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Air Force dismissing charges against Harry Schmidt (A victory for a real "Top Gun")
AP ^

Posted on 06/24/2004 8:12:19 PM PDT by Pukin Dog

The Air Force has decided not to court-martial a U.S. fighter pilot who mistakenly dropped a 500-pound, laser-guided bomb that killed four Canadians in Afghanistan in 2002. Maj. Harry Schmidt, 37, will face nonjudicial punishment and four dereliction-of-duty charges against him will be dismissed in court, the Air Force said Thursday. He could face punishment including 30 days confinement or loss of one month's pay, about $5,600, Air Force spokeswoman Col. Alvina Mitchell said.

Schmidt, a 1983 graduate of Vianney High School in the St. Louis suburb of Kirkwood, Mo., originally was charged with manslaughter and aggravated assault and faced up to 64 years in prison. Military officials recommended against a court-martial on those charges last June, saying Schmidt could face nonjudicial punishment instead. Schmidt turned down the offer, saying he wanted to clear his name in a court-martial instead. He was ordered to be tried on the lesser charge of dereliction of duty. But the agreement announced Thursday meant the dereliction charges will be pursued in a lesser, nonjudicial forum, beginning July 1. Schmidt's lawyer, Charles W. Gittins, said the Air Force has agreed to allow him to remain employed with the Illinois Air National Guard, but not as a pilot. Gittins said his client did not want to fly for the Air Force anymore because he feels he has been "second guessed in a combat situation by people sitting back in the air-conditioned comfort of the Pentagon."

Schmidt was charged for dropping the bomb from his fighter jet on April 17, 2002, near Kandahar, killing four and wounding eight Canadian soldiers who were conducting live-fire exercises. The victims were the first Canadians to die in combat since the Korean War. Schmidt later said he released the bomb because he mistook the Canadians' gunfire for an attack from Taliban soldiers. A military investigation found that Schmidt should have flown out of the area instead. The case against Schmidt and his mission commander, Maj. William Umbach, has been closely watched in Canada, where many were outraged by the bombing and the two days it took President Bush to publicly apologize.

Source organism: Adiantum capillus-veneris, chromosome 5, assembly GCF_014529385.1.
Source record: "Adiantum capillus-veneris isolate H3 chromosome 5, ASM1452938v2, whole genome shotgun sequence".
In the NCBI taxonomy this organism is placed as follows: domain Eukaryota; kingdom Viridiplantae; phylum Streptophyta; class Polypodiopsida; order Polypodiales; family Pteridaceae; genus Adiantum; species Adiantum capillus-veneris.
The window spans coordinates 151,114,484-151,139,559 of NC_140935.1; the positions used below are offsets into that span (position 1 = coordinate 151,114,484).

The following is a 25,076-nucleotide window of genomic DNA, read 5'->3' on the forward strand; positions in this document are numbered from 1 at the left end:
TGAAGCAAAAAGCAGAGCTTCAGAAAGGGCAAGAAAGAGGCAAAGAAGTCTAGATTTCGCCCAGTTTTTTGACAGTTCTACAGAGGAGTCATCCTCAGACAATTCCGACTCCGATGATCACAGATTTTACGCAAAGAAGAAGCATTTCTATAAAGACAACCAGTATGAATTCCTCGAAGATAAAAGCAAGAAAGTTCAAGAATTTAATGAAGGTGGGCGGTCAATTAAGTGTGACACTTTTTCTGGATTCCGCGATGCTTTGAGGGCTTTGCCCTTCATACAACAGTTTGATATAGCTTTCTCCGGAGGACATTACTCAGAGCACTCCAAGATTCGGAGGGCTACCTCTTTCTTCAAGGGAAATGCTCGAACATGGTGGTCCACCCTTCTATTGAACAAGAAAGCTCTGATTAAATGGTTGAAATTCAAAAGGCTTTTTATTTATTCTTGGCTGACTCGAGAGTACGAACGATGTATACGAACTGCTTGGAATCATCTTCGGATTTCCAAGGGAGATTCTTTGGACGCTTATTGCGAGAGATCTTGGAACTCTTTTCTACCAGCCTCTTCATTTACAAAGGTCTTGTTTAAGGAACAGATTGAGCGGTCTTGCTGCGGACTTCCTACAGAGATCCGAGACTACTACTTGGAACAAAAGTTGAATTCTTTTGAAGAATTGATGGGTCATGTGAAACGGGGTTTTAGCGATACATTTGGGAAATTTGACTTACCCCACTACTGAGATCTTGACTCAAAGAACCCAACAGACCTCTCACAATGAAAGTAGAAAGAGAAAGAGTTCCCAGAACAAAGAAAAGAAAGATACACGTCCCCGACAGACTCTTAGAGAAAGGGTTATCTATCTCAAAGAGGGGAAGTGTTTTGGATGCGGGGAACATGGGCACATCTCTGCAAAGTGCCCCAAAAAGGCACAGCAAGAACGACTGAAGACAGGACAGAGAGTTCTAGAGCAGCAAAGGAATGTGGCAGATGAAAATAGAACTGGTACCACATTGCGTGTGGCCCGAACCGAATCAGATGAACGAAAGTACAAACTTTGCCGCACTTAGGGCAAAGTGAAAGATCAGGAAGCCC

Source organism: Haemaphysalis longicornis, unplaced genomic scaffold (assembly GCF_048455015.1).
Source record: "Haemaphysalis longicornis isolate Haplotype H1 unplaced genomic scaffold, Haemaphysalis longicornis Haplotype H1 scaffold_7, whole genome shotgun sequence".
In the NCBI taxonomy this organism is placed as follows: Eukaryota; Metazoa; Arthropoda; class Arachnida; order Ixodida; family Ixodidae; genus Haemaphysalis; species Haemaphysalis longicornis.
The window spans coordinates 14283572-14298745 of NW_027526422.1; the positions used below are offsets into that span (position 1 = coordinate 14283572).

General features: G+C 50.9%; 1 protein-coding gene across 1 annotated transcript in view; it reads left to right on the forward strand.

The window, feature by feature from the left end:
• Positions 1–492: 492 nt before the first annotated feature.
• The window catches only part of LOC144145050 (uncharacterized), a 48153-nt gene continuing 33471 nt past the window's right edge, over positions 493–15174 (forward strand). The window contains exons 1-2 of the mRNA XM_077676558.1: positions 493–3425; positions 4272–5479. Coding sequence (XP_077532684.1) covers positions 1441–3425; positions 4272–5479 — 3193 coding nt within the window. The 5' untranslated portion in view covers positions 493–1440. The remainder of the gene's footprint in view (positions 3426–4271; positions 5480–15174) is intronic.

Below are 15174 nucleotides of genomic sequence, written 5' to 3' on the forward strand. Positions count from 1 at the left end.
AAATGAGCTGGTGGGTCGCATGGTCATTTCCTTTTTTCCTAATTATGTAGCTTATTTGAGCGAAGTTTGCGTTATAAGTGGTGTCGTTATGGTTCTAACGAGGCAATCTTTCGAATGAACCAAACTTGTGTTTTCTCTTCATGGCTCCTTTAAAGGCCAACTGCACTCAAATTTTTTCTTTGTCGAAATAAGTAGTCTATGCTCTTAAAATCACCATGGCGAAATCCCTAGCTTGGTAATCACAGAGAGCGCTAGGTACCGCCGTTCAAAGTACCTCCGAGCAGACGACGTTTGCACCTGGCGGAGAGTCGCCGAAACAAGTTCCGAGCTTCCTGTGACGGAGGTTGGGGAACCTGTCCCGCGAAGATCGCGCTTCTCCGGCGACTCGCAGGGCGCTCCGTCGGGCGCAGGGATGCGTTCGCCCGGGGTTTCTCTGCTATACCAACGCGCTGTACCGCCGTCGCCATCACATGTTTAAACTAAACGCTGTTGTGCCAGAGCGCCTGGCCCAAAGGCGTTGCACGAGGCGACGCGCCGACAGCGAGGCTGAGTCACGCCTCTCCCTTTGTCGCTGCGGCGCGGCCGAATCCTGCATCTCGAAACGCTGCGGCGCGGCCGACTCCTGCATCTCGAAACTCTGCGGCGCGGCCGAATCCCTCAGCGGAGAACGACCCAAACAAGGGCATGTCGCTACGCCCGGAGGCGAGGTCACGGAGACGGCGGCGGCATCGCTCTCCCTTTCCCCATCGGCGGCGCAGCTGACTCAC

Manslaughter and aggravated assault charges against Umbach were dismissed and he was allowed to retire, as he had requested. Agatha Dyer, mother of Cpl. Ainsworth Dyer, 25, who was killed in the bombing, said word of the decision made her "very sad." "He should get some penalty because he was at fault. He didn't obey orders. My heart is broken," Dyer said from her home in Montreal. Schmidt had transferred to the National Guard in 2000 after a decorated career as a Navy pilot and an instructor at the Navy's "Top Gun" fighter pilot school.

(Excerpt) Read more at ...

TOPICS: Canada; Constitution/Conservatism; Government; News/Current Events
KEYWORDS: friendlyfire; harryschmidt; justice; topgun; usaf
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To: dennisw

Oh, let him stay. If we kick him out, he'll be stuck with having to hang with Canadian liberals. That's a fate to cruel to comprehend.

41 posted on 07/06/2004 4:16:02 PM PDT by Tribune7
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To: Tribune7

bump to read later

42 posted on 07/06/2004 4:22:35 PM PDT by meema
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To: Tribune7

bump to read later

43 posted on 07/06/2004 4:22:36 PM PDT by meema
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Comment #44 Removed by Moderator

Comment #45 Removed by Moderator

To: Windsong
After looking at a lot of media reports, many of them slanted one way or the other and non of which told the whole story, these are the facts I've been able to dig out;
The Canadians -
Asked for and received permission to hold a highly unusual night live-fire exercise (in a combat area!),
Didn't have any IFF equipment, didn't ask for any and weren't offered any by U.S. forces,
Used red flares as identification (as per Canadian practice) instead of red beacons (as per U.S. practice) and didn't bother inquire of U.S. forces if this would be acceptable,